This week has been all Charley Davidson, all the time.  I'm on the third book of Darynda Jones' series about a wise-cracking human portal to heaven, her fling with the son of Satan, and the mysteries and mishaps they solve along the way.  I tend to avoid books with overtly slapsticky humor, just a personal preference, but these are working for me.  The one-liners and smart-assery are really consistent throughout these books, and yeah, I think there have been a few that clinked or felt forced to me, but for the most part, the combination of humor, action, and sexual tension are reeling me through these books like a well-hooked trout... er, I'm not sure if that's the best analogy, but haven't got a better one at the moment, so let's just go with it.  I'm hooked, get it?

On Tap... what soup isn't a little better with a slosh or two?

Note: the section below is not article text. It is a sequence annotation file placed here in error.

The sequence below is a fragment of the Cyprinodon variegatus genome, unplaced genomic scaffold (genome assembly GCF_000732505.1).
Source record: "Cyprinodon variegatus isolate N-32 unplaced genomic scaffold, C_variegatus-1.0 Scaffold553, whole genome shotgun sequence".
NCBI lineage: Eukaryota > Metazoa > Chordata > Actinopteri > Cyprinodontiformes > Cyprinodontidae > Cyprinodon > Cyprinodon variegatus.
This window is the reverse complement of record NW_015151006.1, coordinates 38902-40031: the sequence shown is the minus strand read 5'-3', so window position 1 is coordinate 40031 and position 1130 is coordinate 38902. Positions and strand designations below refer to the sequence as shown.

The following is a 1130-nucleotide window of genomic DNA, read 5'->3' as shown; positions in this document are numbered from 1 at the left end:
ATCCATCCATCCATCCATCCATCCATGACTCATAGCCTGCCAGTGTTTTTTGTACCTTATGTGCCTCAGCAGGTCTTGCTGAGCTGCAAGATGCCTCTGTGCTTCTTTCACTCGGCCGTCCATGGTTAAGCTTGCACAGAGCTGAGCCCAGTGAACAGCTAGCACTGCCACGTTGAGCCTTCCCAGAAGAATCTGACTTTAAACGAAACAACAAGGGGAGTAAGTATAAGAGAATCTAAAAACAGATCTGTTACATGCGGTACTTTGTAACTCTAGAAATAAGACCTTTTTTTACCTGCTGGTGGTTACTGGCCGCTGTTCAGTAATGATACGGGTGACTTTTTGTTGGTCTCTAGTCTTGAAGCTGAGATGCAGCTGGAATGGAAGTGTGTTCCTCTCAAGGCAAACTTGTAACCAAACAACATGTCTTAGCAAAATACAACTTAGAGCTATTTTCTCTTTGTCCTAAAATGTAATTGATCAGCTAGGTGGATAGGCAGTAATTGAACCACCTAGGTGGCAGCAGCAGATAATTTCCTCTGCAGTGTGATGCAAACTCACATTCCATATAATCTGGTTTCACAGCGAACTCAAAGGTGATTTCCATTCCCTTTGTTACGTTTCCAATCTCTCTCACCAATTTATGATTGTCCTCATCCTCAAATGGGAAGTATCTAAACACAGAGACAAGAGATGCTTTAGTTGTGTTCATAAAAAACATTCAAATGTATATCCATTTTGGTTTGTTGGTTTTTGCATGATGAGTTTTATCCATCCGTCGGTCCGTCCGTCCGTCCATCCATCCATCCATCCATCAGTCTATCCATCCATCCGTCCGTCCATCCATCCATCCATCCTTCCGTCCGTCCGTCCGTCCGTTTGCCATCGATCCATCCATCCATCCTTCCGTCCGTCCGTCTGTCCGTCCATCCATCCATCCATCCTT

Last week I talked about the Blue Moon fall sampler. This week I picked up the Sam Adams version of the same thing - a 12 pack with 5 different beers. So far I've tried the Hazel Brown - interesting, heavily flavored with hazelnut, quite sweet; the harvest pumpkin ale, which honestly I doubt I'd be able to tell the difference from the Blue Moon beer of the same label; the IPA, which unsurprisingly is too hoppy for my taste, and the Octoberfest ale, which is entirely nice but I won't be holding my breath waiting for it next year or anything. There's also a Ruby and a regular lager that I haven't tried yet.

One Last Thing
I might resemble this woman:

Hopefully I won't have to chain either of my daughters by the legs to prevent them from throwing themselves into the haunts of vice though.

(Ohh, and I can't help but think, wouldn't "Ungovernable Passion" be a great name for a romance blog?)